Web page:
When the prices of goods and services increase over time, consumers can buy fewer of them with every dollar they have saved.
This erosion of the real purchasing power of wealth is called inflation. Inflation is an important element of investing. In many cases, the reason for saving today is to support future spending. Therefore, keeping pace with inflation is a crucial goal for many investors. To help understand inflation’s impact on purchasing power, consider the following illustration of the effects of inflation over time. In 1916, nine cents would buy a quart of milk. Fifty years later, nine cents would only buy a small glass of milk. And more than 100 years later, nine cents would only buy about seven tablespoons of milk. How can investors potentially prevent this loss of purchasing power from inflation over time?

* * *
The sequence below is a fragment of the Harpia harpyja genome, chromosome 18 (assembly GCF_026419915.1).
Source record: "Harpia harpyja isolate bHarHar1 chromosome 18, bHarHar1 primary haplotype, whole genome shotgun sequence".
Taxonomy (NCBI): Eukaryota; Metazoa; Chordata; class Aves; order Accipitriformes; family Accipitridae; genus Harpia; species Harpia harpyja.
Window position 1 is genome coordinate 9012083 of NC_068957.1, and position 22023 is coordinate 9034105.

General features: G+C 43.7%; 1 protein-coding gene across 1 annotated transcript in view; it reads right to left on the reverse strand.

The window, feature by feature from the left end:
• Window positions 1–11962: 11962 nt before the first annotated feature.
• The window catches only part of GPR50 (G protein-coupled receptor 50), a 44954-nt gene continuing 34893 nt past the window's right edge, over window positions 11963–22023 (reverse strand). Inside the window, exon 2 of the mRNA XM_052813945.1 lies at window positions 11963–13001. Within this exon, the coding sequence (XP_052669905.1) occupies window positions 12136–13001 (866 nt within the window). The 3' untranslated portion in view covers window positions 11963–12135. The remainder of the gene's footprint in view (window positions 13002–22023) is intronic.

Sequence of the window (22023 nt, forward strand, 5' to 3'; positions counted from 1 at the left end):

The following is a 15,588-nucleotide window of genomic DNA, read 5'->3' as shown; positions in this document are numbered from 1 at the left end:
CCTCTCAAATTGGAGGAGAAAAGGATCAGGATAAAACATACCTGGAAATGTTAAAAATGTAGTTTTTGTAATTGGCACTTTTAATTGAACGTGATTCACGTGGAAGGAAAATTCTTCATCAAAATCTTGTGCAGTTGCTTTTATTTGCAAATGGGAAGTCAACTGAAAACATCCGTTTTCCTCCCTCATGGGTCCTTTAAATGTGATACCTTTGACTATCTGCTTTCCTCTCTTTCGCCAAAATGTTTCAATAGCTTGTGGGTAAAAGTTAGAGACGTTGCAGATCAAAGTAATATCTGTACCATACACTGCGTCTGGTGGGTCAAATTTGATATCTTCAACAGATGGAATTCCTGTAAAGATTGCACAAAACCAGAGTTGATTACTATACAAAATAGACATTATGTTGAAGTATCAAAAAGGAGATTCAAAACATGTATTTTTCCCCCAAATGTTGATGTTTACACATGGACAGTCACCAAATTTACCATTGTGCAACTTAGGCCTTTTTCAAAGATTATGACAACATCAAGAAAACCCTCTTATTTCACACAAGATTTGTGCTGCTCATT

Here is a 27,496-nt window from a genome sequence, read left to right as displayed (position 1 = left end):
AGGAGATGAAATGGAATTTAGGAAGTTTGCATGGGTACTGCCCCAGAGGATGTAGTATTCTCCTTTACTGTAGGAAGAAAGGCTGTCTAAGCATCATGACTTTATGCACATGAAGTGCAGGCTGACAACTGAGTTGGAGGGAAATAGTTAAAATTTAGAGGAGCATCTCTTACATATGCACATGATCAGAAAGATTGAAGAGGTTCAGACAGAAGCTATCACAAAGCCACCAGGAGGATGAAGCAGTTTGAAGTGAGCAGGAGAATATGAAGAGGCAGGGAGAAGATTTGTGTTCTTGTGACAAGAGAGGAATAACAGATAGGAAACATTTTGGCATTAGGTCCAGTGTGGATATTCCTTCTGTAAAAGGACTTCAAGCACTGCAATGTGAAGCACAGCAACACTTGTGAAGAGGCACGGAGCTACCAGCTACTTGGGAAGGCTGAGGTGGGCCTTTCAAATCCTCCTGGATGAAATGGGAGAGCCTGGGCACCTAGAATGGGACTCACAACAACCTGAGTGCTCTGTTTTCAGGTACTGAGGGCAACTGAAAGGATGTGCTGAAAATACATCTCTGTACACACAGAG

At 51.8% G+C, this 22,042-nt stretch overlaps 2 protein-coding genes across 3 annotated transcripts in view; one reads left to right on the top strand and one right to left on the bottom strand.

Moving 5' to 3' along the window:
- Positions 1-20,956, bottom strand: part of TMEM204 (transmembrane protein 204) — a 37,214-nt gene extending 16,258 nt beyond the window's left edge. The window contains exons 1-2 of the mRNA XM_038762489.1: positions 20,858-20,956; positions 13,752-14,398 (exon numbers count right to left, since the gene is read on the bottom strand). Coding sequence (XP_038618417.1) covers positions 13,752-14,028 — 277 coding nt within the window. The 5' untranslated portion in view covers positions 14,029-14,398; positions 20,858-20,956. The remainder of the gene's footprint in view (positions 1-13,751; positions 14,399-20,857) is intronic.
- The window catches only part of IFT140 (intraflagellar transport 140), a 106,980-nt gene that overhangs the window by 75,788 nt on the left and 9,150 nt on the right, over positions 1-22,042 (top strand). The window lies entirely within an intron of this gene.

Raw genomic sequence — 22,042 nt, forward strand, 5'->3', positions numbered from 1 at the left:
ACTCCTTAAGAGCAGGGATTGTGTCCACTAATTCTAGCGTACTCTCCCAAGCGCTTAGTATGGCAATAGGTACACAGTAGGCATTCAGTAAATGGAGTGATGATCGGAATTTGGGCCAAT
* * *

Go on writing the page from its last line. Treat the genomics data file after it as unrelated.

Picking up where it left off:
Exhibit 1. Your Money Today Will Likely Buy Less Tomorrow